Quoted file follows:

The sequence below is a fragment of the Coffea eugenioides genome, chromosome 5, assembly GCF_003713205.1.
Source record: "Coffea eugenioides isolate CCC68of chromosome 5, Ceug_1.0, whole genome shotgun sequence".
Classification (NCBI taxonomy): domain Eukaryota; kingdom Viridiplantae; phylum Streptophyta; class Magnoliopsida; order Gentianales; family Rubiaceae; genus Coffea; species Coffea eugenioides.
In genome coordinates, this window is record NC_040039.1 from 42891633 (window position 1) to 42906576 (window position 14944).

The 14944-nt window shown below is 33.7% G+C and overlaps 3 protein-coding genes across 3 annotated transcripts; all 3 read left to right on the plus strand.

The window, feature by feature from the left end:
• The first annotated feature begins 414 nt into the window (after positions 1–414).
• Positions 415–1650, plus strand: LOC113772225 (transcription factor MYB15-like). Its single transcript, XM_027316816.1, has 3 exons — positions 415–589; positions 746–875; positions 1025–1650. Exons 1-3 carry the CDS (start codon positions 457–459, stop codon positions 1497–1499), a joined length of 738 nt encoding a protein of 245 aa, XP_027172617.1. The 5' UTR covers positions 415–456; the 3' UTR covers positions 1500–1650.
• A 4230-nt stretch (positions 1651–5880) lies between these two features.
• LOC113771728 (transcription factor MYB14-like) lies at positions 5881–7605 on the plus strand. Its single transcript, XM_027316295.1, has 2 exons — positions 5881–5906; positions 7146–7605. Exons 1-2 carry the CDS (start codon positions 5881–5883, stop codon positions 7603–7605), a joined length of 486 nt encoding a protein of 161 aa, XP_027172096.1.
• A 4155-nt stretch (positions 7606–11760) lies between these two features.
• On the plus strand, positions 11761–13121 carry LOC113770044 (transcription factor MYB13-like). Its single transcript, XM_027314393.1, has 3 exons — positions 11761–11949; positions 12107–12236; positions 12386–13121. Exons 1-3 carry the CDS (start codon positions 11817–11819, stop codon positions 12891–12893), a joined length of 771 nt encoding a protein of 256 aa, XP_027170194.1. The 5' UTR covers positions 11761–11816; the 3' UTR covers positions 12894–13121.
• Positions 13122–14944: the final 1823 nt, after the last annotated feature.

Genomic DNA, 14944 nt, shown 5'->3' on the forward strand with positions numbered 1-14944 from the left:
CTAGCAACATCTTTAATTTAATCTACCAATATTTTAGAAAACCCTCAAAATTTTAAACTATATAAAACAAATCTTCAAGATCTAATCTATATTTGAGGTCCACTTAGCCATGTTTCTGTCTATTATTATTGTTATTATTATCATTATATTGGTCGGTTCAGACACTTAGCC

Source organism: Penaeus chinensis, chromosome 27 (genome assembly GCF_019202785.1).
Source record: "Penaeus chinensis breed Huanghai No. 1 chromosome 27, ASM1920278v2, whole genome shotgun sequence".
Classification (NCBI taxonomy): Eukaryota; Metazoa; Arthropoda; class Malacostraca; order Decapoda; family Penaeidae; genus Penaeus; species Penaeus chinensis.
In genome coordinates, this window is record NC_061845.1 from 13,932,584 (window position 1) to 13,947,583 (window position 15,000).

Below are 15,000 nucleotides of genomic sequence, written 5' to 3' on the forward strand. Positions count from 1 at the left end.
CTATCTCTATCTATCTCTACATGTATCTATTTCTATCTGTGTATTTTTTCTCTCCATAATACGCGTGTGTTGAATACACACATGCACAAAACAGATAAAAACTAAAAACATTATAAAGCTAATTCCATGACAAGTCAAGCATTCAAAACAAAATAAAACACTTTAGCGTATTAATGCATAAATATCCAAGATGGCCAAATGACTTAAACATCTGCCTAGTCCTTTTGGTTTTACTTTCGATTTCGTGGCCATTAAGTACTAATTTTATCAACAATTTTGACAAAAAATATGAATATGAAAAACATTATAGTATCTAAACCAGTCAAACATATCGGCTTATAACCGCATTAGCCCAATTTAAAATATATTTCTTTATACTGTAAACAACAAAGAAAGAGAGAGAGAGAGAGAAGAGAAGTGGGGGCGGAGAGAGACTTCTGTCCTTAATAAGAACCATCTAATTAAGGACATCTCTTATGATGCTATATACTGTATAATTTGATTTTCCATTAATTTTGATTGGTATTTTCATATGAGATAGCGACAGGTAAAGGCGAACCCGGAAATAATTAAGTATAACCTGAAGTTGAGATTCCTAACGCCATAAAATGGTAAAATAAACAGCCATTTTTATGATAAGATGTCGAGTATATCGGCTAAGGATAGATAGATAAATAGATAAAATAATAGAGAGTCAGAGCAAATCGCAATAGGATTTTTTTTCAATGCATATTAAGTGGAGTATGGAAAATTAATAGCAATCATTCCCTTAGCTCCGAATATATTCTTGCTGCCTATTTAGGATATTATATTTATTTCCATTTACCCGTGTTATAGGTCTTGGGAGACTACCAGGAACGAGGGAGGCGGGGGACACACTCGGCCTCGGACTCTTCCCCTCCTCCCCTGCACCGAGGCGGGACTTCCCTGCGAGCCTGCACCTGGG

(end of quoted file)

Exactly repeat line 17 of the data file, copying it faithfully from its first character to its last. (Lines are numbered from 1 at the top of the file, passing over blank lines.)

Source record: "Penaeus chinensis breed Huanghai No. 1 chromosome 27, ASM1920278v2, whole genome shotgun sequence".